Brave “Bookworm Beauty”
There I was, cooking up a Monday post, when I came across this blogpost. After I read it, I thought, “I can’t write anything more heart-breaking, illuminating, disturbing, sobering or profound than this.”
So please have a read. It’s one woman’s painful experience in the church, and it deals with how the evangelical church does (and doesn’t) talk about sexual purity. And to me it’s a picture of what happens when a culture of privilege creates a context where women are made to feel like they have to protect the purity of men without the opposite being true.
To whet your appetite, here’s one of the closing paragraphs:
It’s really no surprise that I have come to believe that my body is a shameful thing, meant to be hidden, covered up, backed into corners. It’s no shocker that my conditioned response to men, young and old, openly ogling my body, is to internalize that shame, blame myself, and remain silent. It’s not a surprise to me, either, that thousands of women brought up in the paradox of strict evangelical modesty/purity culture and the hyper-sexualization of American culture have developed such an unhealthy relationship with their bodies. Whenever I hear of someone else admitting that they’ve struggled with an eating disorder or self-harm, I don’t think How awful! I think how normal.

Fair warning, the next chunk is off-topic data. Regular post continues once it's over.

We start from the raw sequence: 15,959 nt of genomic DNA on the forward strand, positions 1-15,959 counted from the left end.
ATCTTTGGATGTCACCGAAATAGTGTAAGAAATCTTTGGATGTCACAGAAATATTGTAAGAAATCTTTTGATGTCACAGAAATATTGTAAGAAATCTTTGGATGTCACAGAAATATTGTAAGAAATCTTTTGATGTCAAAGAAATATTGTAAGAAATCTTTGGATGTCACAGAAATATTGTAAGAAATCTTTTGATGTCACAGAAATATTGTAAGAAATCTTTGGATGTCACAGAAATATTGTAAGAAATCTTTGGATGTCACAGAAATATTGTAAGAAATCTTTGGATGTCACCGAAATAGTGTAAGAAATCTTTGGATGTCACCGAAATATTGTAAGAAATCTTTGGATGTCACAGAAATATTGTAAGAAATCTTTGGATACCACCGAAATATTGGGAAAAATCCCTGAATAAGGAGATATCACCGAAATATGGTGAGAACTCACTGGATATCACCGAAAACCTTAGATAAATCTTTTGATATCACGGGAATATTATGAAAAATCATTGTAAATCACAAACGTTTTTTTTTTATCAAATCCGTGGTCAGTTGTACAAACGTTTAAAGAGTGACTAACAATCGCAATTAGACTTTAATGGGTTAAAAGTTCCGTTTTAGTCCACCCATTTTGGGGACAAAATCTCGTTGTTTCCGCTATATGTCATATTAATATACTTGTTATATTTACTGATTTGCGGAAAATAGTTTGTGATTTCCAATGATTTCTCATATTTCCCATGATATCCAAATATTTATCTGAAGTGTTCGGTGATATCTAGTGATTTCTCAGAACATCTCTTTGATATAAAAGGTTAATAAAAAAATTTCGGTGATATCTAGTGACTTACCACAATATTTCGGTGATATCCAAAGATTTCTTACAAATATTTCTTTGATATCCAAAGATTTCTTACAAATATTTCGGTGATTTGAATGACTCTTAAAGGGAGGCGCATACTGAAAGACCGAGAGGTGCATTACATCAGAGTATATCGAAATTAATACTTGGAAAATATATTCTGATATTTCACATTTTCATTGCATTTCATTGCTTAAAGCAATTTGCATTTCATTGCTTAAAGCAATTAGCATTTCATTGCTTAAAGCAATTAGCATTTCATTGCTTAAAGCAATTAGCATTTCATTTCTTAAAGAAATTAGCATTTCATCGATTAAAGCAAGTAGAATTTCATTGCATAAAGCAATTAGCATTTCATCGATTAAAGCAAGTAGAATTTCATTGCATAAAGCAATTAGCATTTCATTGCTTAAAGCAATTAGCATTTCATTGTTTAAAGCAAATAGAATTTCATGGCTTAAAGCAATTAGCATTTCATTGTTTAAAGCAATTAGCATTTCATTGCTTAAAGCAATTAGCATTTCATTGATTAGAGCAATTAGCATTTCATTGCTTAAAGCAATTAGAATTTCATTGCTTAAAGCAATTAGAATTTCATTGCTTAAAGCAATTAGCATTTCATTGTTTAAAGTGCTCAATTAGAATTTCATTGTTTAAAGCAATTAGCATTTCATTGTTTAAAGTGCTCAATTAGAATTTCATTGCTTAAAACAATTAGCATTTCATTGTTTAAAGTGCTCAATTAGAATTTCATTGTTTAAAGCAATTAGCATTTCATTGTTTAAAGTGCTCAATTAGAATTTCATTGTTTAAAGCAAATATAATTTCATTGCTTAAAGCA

And how tragic. In the church and in the larger culture, we need new ways of talking about purity, ways that involve both girls and boys, women and men.
What about you? What feelings emerge for you as you read this?